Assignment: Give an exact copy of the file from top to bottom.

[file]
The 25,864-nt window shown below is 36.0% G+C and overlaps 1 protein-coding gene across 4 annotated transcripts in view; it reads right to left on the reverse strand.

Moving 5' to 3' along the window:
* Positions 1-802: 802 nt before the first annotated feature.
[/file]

The 25,864-nt window shown below is 36.0% G+C and overlaps 1 protein-coding gene across 4 annotated transcripts in view; it reads right to left on the reverse strand.

Moving 5' to 3' along the window:
* Positions 1-802: 802 nt before the first annotated feature.